Feline spirituality

Feline spirituality
The Power of Meow
David Michie
Hay House
2015, pp 199, Rs 399

This book is one of a series, and is based on the life of His Holiness’s Cat (HHC) whom the Dalai Lama chooses to call his “Little Snow Lion”. The title appears to be a take-off from Eckhart Tolle’s spiritual guidebook, The Power of Now, and starts with a surprising quotation from Tolle, “I have lived with several Zen masters, all of them cats!” In the 1960s, there was an interesting and informative book called Living with the Lama.

In it, the Siamese cat, which has lived with the Lama Lobsang Rampa for 25 years, is supposed to have transmitted its thoughts to the Lama, who in turn writes them down, resulting in this novelty of a book. Though the author, David Michie, a Buddhist practitioner and motivational speaker, has made no such claims to clairvoyance, one wonders if he drew his inspiration from this book in the Rampa series.

HHC is a cat with an attitude who speaks of being “gorgeous beyond words…a global celebrity” etc., yet her observations make for exciting reading, as they move from the temporal to the spiritual, even for someone who is not exactly a cat lover! In the prologue, HHC shares her familiar-sounding dilemmas about mastering the art of meditation and mindfulness. She writes about how when her mind has just settled down to focusing on her breath, it shifts to thinking “about Mrs Trinci’s diced chicken liver,” or the discomfort in her hind legs.  Mrs Trinci is introduced as a chef to His Holiness, the Dalai Lama, and as the story progresses, other absorbing characters also make their entries, with their life stories providing valuable backdrops to the main theme.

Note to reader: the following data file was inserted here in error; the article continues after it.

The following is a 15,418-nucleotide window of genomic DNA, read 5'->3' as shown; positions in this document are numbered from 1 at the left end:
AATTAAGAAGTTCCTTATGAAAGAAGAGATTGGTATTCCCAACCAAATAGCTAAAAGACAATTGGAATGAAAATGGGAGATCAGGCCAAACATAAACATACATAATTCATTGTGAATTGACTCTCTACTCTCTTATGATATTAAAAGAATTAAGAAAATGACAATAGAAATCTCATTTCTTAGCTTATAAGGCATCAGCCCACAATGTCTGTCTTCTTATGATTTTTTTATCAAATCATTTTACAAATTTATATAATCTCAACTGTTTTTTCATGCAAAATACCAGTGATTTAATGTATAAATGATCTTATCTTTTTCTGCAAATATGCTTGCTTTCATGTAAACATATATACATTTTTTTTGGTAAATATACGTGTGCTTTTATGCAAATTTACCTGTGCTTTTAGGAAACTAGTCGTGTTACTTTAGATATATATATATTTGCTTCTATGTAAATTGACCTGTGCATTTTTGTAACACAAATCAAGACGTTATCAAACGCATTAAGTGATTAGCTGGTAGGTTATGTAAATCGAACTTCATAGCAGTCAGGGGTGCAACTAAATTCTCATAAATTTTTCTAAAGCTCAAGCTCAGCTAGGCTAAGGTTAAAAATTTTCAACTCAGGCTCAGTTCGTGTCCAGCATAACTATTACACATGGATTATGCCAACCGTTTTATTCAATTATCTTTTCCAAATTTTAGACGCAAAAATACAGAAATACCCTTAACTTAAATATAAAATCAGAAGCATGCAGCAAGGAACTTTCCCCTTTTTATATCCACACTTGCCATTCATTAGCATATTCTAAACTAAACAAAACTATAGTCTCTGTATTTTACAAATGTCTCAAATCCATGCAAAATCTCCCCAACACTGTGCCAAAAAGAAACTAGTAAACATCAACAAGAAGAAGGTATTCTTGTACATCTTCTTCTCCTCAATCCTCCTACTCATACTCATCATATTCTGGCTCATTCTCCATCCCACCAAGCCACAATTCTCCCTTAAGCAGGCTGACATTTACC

A lot of the book is about learning the art of meditation, as taught to both humans and HHC, by the Dalai Lama himself. The comparison to the fleas that cats suffer from and the flea-infested minds of humans, which leads to great mental agitation and holds them back from practising mindfulness, is original. The beneficial effects of meditation are also dwelt upon at length, quite often in the words of the Dalai Lama, like “When we are mindful, we have more peace, more happiness. Greater freedom.” It is a revelation that both “meditation” and “medication” come from the root Latin word, medeor, which means “to heal” and “to make whole.”

There are some funny interludes in the book, as when HHC strays into a room and perches on the lap of His Holiness, when he is giving a television interview and becomes a global celebrity. There is another humorous occasion, when in a conversation on Skype with the Vatican, HHC pops in, only to find a dog on the screen who introduces himself as His Holiness’s Dog. No prizes for guessing that the dog belongs to the Pope!

One can’t have a story without a villain. Even those angles have been touched upon with HHC and Serena, another of the main characters, facing their share of problems. Needless to say, good triumphs over evil and the reader is not disappointed. The issue of prejudice is also dealt with through the eyes of HHC, who overcomes misplaced suspicion and learns to trust. Michie uses HHC to dwell on various human emotions, especially the negative ones, and offers solutions to overcome them.

Themes like rebirth keep recurring since they make up an essential part of Buddhism. The author is to be credited for weaving such a delightful story whilst dealing with serious topics like mindfulness and meditation. He has made them easy to grasp, even by those who are new to Buddhism. For old practitioners too, there is much to offer in the sense of being able to revise one’s knowledge and gain further insights on a subject of unending depth.

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